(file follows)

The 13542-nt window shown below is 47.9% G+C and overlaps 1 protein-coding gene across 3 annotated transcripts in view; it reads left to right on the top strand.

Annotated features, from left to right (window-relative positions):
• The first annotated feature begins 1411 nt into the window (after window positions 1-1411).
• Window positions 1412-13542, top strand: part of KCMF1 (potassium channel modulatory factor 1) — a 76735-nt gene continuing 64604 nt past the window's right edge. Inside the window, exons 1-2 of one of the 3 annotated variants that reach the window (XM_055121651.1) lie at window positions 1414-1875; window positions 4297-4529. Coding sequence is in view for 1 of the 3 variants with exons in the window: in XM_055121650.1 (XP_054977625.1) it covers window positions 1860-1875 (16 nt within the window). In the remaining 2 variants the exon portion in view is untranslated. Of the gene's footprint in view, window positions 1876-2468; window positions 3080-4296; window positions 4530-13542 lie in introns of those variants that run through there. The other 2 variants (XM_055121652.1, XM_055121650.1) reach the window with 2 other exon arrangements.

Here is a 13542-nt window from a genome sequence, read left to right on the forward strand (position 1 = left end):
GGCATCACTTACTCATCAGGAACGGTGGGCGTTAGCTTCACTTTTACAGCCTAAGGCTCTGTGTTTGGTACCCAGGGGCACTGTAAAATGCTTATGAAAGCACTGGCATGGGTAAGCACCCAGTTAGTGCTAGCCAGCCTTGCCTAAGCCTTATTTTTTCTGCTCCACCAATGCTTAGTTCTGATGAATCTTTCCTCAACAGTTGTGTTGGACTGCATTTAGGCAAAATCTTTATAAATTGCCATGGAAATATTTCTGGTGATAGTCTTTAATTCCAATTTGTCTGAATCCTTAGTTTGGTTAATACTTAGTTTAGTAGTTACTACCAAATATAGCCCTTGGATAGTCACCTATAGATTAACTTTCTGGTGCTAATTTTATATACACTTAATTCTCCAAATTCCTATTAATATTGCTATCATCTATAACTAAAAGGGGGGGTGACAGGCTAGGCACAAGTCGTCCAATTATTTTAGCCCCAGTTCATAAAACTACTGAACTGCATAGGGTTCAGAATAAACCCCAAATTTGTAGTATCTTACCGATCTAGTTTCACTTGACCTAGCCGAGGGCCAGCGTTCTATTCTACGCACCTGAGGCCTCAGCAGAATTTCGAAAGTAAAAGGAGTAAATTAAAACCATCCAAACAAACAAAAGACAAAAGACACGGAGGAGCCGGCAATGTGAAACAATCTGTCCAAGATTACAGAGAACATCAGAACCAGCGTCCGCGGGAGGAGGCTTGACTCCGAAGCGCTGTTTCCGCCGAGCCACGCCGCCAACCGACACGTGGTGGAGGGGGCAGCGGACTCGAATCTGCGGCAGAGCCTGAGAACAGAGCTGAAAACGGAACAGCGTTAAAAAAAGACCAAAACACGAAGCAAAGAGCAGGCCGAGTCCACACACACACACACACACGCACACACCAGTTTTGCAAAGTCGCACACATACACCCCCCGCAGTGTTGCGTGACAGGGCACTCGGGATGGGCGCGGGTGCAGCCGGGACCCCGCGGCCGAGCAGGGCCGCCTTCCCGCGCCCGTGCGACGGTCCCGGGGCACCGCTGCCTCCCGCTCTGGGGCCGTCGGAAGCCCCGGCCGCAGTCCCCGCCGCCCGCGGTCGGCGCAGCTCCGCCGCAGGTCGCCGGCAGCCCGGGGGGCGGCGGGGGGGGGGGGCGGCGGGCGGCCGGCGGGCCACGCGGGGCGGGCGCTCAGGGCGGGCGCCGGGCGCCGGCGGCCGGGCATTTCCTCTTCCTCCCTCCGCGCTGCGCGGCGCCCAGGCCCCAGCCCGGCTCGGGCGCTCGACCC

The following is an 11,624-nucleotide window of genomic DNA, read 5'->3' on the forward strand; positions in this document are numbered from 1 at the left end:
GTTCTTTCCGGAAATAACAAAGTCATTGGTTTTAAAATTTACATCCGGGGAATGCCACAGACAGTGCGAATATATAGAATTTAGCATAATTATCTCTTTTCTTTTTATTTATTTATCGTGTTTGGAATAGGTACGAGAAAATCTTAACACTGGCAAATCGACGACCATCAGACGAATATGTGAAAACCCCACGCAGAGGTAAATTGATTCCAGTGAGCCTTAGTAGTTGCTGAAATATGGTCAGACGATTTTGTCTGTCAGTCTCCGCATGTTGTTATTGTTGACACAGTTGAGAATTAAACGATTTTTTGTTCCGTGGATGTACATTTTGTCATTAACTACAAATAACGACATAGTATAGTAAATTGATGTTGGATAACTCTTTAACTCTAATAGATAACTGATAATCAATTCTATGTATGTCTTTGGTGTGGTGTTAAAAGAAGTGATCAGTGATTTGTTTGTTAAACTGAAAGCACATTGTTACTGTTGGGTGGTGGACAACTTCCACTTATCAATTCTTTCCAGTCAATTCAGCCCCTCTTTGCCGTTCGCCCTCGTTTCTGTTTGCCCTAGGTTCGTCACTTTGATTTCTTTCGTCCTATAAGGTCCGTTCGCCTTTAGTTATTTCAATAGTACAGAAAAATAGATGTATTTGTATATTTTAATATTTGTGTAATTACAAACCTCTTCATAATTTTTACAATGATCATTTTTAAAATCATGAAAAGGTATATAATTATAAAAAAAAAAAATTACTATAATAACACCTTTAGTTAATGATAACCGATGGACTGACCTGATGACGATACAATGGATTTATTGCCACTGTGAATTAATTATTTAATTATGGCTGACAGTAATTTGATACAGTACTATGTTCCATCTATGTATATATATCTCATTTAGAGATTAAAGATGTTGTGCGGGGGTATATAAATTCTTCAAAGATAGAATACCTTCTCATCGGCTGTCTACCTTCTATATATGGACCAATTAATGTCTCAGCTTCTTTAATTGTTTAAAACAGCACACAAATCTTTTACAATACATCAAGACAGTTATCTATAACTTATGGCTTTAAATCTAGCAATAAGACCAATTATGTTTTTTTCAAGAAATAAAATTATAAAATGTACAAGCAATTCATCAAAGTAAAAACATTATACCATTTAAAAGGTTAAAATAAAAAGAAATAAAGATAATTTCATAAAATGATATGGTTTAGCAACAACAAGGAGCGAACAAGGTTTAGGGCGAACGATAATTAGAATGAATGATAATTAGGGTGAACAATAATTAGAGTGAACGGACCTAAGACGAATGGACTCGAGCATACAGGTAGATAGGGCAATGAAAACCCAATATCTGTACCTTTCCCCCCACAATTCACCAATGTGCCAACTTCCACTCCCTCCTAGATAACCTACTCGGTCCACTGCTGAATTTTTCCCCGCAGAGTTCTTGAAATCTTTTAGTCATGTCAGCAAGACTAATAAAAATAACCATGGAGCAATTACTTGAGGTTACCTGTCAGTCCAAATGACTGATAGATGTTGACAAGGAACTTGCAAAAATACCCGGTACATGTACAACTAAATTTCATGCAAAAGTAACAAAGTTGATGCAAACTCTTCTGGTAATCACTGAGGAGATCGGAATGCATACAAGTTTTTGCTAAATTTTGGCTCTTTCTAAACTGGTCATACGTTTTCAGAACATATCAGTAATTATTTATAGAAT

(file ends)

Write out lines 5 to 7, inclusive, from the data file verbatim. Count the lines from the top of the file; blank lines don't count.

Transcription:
Here is a 13542-nt window from a genome sequence, read left to right on the forward strand (position 1 = left end):
GGCATCACTTACTCATCAGGAACGGTGGGCGTTAGCTTCACTTTTACAGCCTAAGGCTCTGTGTTTGGTACCCAGGGGCACTGTAAAATGCTTATGAAAGCACTGGCATGGGTAAGCACCCAGTTAGTGCTAGCCAGCCTTGCCTAAGCCTTATTTTTTCTGCTCCACCAATGCTTAGTTCTGATGAATCTTTCCTCAACAGTTGTGTTGGACTGCATTTAGGCAAAATCTTTATAAATTGCCATGGAAATATTTCTGGTGATAGTCTTTAATTCCAATTTGTCTGAATCCTTAGTTTGGTTAATACTTAGTTTAGTAGTTACTACCAAATATAGCCCTTGGATAGTCACCTATAGATTAACTTTCTGGTGCTAATTTTATATACACTTAATTCTCCAAATTCCTATTAATATTGCTATCATCTATAACTAAAAGGGGGGGTGACAGGCTAGGCACAAGTCGTCCAATTATTTTAGCCCCAGTTCATAAAACTACTGAACTGCATAGGGTTCAGAATAAACCCCAAATTTGTAGTATCTTACCGATCTAGTTTCACTTGACCTAGCCGAGGGCCAGCGTTCTATTCTACGCACCTGAGGCCTCAGCAGAATTTCGAAAGTAAAAGGAGTAAATTAAAACCATCCAAACAAACAAAAGACAAAAGACACGGAGGAGCCGGCAATGTGAAACAATCTGTCCAAGATTACAGAGAACATCAGAACCAGCGTCCGCGGGAGGAGGCTTGACTCCGAAGCGCTGTTTCCGCCGAGCCACGCCGCCAACCGACACGTGGTGGAGGGGGCAGCGGACTCGAATCTGCGGCAGAGCCTGAGAACAGAGCTGAAAACGGAACAGCGTTAAAAAAAGACCAAAACACGAAGCAAAGAGCAGGCCGAGTCCACACACACACACACACACGCACACACCAGTTTTGCAAAGTCGCACACATACACCCCCCGCAGTGTTGCGTGACAGGGCACTCGGGATGGGCGCGGGTGCAGCCGGGACCCCGCGGCCGAGCAGGGCCGCCTTCCCGCGCCCGTGCGACGGTCCCGGGGCACCGCTGCCTCCCGCTCTGGGGCCGTCGGAAGCCCCGGCCGCAGTCCCCGCCGCCCGCGGTCGGCGCAGCTCCGCCGCAGGTCGCCGGCAGCCCGGGGGGCGGCGGGGGGGGGGGGCGGCGGGCGGCCGGCGGGCCACGCGGGGCGGGCGCTCAGGGCGGGCGCCGGGCGCCGGCGGCCGGGCATTTCCTCTTCCTCCCTCCGCGCTGCGCGGCGCCCAGGCCCCAGCCCGGCTCGGGCGCTCGACCC

The following is an 11,624-nucleotide window of genomic DNA, read 5'->3' on the forward strand; positions in this document are numbered from 1 at the left end: